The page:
Dogs in the office: is it legal to welcome pets into the workplace?

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During lockdown, an estimated 3.2million households welcomed new pets. But after an extended period of home working, many found that their animals were simply not used to being ‘home alone’ – prompting a growing trend for dogs joining their owners back in the office.

However, as with any radical change to the working environment, allowing dogs into a commercial setting is something that should only be done after proper consideration.

What are the issues with having dogs in the office?

  1. Lease clauses: Many leases prohibit having animals on the premises. If this is the case, landlords may either agree to a variation or a side letter to the current terms which can relax clauses for limited periods, subject to specific conditions being met. If they do not consent, unfortunately, animals won’t be allowed.
  2. Personal injury: Business owners would be deemed liable if a dog causes injury to any other person on site.  Accidents can lead to lawsuits, so a business’ insurance will cover injuries caused by animals. This coverage will come at a premium, which could make the scheme cost-prohibitive.
  3. Property damage: What if a dog was to damage expensive IT equipment? Pet-owning employees should sign indemnification agreements so that they take responsibility for any costs arising from damages on company property.
Image by PicsbyFran on Pixabay

As a landlord, what should you consider if a tenant wants to allow dogs into the office?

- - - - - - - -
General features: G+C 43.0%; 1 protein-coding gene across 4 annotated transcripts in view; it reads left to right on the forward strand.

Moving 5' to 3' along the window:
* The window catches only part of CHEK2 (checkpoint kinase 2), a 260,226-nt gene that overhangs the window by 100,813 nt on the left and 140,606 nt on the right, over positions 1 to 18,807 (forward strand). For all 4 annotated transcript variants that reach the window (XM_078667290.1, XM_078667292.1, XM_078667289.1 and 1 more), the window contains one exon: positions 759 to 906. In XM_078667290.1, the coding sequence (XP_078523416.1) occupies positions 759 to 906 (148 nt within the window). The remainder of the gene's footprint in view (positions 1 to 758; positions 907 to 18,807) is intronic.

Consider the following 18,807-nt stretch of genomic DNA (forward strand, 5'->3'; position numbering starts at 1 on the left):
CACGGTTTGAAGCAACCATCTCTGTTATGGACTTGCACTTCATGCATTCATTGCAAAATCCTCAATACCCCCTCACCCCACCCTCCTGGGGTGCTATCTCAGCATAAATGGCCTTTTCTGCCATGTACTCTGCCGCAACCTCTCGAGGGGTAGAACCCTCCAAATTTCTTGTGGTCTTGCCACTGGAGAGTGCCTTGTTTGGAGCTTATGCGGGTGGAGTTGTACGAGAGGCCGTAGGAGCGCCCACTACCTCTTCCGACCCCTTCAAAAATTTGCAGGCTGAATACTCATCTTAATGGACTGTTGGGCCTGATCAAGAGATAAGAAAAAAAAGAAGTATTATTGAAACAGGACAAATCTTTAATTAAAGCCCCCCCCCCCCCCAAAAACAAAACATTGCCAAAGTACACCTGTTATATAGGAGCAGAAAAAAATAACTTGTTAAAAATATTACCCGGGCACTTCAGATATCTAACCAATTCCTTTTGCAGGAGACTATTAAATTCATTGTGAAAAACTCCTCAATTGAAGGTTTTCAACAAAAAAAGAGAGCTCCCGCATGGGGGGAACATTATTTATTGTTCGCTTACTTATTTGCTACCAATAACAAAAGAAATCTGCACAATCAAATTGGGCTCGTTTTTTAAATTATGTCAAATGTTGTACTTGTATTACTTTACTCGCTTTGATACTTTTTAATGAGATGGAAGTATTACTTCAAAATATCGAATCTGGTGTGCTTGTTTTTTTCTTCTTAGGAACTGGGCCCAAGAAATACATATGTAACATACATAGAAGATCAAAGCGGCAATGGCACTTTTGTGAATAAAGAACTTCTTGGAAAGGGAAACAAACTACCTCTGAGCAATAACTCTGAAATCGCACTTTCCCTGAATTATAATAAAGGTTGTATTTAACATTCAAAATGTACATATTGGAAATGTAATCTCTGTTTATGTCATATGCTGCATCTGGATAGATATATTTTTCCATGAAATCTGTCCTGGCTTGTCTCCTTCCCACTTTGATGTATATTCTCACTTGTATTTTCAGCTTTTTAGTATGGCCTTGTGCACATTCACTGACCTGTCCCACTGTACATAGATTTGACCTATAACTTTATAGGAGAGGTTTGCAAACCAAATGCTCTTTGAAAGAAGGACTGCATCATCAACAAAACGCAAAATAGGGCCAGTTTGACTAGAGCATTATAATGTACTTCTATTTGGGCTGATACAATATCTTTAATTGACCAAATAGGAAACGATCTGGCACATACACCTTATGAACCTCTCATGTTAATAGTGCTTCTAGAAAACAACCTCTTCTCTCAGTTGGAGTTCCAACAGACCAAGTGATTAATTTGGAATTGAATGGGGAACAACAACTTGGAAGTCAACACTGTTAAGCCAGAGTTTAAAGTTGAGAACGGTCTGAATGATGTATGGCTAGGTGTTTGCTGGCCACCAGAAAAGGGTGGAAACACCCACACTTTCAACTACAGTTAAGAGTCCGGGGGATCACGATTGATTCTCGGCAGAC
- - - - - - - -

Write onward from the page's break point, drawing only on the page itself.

Landlords should look to include several key conditions within the lease or side-letter when making a commercial space dog-friendly. These should include:

  • Keeping dogs on leads in communal areas;
  • Full vaccination records;
  • Free from fleas and ticks;
  • Limits on numbers.

The lease should enable the landlord to terminate the scheme in the event of any serious incidents. Landlords should also consider increasing security deposits and reviewing indemnification/ waiver provisions to ensure that they are thorough enough to deal with any property misuse.

As a business owner, should you consider if you want to allow dogs in the office?

 Employers have a responsibility to ensure the health of everyone in the workplace. For example, there may be employees who are allergic to dogs, or fearful of them. If there is any evidence that a dog’s presence is detrimental to the wellbeing of any staff, it should not be allowed.

Dogs are struggling with a quiet house

If a business does decide to proceed, a robust pet-friendly policy will be needed, and should include the basic demands stipulated within the lease agreement (outlined above), alongside several other recommendations:

  • Entertainment (provision of chews/ silent toys);
  • Where the animals can be exercised or taken for relief, fed or given water
  • Safe disposal of dog mess;
  • How often pets will be allowed into the office;
  • Any breeds or sizes of dog not permitted;
  • Behavioural expectations;
  • Designated pet-free areas.

Ultimately, the decision lays with the landlord. Many don’t want the added complications of opening up their property to possible damage or liability, irrespective of what the tenant wants.

This is a guest essay by Karen Mason, of Newmanor Law. Want to write for us? Visit www.dogstodaymagazine.co.uk/essay-submission or email editorial@dogstodaymagazine.co.uk

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